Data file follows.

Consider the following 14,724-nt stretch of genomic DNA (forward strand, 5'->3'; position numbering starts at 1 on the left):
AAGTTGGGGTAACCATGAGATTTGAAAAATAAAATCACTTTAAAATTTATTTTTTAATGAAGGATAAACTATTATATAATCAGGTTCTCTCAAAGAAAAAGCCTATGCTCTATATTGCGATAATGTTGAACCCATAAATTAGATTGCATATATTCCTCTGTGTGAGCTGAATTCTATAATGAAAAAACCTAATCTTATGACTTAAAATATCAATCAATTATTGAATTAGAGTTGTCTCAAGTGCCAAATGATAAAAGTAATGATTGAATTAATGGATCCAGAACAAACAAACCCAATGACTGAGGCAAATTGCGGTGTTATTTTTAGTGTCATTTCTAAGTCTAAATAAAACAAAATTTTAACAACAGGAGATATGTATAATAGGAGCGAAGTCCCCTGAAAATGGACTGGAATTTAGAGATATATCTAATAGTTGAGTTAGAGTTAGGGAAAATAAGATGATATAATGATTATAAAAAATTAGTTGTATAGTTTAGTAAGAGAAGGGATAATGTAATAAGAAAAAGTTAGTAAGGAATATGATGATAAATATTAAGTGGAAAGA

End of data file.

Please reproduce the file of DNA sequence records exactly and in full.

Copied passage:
Consider the following 14,724-nt stretch of genomic DNA (forward strand, 5'->3'; position numbering starts at 1 on the left):
AAGTTGGGGTAACCATGAGATTTGAAAAATAAAATCACTTTAAAATTTATTTTTTAATGAAGGATAAACTATTATATAATCAGGTTCTCTCAAAGAAAAAGCCTATGCTCTATATTGCGATAATGTTGAACCCATAAATTAGATTGCATATATTCCTCTGTGTGAGCTGAATTCTATAATGAAAAAACCTAATCTTATGACTTAAAATATCAATCAATTATTGAATTAGAGTTGTCTCAAGTGCCAAATGATAAAAGTAATGATTGAATTAATGGATCCAGAACAAACAAACCCAATGACTGAGGCAAATTGCGGTGTTATTTTTAGTGTCATTTCTAAGTCTAAATAAAACAAAATTTTAACAACAGGAGATATGTATAATAGGAGCGAAGTCCCCTGAAAATGGACTGGAATTTAGAGATATATCTAATAGTTGAGTTAGAGTTAGGGAAAATAAGATGATATAATGATTATAAAAAATTAGTTGTATAGTTTAGTAAGAGAAGGGATAATGTAATAAGAAAAAGTTAGTAAGGAATATGATGATAAATATTAAGTGGAAAGA